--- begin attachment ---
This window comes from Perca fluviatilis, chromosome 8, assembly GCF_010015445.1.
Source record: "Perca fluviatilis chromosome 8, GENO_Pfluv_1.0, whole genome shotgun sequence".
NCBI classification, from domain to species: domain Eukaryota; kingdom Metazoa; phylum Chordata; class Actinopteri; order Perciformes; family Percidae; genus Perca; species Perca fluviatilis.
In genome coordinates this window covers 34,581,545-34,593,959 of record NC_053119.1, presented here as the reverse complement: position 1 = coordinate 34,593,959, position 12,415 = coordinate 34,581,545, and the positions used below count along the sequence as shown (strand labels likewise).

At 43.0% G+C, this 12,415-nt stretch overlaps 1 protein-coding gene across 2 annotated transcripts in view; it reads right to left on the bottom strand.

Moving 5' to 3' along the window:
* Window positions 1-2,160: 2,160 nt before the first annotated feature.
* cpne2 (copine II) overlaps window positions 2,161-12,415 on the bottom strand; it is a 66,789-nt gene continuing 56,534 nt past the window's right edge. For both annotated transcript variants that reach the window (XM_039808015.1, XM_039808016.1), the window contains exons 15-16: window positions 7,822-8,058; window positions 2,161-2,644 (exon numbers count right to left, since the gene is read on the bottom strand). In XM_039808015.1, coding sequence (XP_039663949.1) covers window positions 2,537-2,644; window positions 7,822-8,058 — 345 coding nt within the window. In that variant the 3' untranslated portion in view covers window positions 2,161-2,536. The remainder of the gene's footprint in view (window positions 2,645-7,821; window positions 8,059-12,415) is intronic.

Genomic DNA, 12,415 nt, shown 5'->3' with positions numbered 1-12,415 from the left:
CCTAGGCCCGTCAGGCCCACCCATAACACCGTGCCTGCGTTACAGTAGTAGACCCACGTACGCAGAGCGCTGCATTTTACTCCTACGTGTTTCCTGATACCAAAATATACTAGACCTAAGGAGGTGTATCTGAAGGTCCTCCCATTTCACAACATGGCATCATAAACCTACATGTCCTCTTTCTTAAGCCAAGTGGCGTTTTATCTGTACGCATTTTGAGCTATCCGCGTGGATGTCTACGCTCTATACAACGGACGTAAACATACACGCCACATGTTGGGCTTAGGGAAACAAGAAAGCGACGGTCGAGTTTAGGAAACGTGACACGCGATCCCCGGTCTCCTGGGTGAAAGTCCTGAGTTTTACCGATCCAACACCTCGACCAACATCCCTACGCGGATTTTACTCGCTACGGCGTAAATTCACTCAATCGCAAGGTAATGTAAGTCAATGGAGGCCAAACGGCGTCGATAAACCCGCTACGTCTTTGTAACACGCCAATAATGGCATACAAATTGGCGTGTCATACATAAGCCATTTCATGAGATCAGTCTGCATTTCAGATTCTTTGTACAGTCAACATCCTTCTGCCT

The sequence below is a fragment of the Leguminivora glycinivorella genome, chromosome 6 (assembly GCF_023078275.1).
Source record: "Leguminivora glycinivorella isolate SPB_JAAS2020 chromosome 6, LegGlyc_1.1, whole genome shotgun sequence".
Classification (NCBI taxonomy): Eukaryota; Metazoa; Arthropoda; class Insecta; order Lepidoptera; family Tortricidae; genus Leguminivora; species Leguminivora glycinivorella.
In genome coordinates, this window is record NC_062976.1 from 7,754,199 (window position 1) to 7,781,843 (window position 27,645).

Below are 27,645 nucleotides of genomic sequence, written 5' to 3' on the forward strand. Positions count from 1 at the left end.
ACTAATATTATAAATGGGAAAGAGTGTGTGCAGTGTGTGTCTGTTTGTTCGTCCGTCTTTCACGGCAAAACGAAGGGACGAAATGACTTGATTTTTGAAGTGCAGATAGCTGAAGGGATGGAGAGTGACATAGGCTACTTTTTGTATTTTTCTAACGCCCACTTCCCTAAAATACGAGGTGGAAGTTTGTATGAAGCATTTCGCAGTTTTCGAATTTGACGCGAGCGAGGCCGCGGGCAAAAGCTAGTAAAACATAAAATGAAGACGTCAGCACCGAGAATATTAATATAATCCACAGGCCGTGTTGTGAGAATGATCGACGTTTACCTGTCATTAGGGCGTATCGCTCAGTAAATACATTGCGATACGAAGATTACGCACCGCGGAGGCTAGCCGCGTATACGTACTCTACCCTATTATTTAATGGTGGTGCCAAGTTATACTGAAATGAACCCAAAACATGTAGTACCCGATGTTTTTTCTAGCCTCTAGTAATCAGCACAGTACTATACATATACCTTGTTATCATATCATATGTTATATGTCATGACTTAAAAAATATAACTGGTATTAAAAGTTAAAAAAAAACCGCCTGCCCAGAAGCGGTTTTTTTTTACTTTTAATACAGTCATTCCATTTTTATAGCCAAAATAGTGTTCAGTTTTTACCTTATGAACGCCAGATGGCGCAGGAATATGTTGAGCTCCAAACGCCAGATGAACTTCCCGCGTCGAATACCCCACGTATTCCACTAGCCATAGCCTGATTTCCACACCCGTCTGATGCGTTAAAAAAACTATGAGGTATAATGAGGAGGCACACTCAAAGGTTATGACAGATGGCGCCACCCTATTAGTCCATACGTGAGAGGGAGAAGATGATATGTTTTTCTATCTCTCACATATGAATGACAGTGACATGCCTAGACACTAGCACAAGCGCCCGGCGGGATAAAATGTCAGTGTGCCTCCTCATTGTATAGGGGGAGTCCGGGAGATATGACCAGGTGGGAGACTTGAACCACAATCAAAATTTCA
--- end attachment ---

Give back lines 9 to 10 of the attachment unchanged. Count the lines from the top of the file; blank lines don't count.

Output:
Genomic DNA, 12,415 nt, shown 5'->3' with positions numbered 1-12,415 from the left:
CCTAGGCCCGTCAGGCCCACCCATAACACCGTGCCTGCGTTACAGTAGTAGACCCACGTACGCAGAGCGCTGCATTTTACTCCTACGTGTTTCCTGATACCAAAATATACTAGACCTAAGGAGGTGTATCTGAAGGTCCTCCCATTTCACAACATGGCATCATAAACCTACATGTCCTCTTTCTTAAGCCAAGTGGCGTTTTATCTGTACGCATTTTGAGCTATCCGCGTGGATGTCTACGCTCTATACAACGGACGTAAACATACACGCCACATGTTGGGCTTAGGGAAACAAGAAAGCGACGGTCGAGTTTAGGAAACGTGACACGCGATCCCCGGTCTCCTGGGTGAAAGTCCTGAGTTTTACCGATCCAACACCTCGACCAACATCCCTACGCGGATTTTACTCGCTACGGCGTAAATTCACTCAATCGCAAGGTAATGTAAGTCAATGGAGGCCAAACGGCGTCGATAAACCCGCTACGTCTTTGTAACACGCCAATAATGGCATACAAATTGGCGTGTCATACATAAGCCATTTCATGAGATCAGTCTGCATTTCAGATTCTTTGTACAGTCAACATCCTTCTGCCT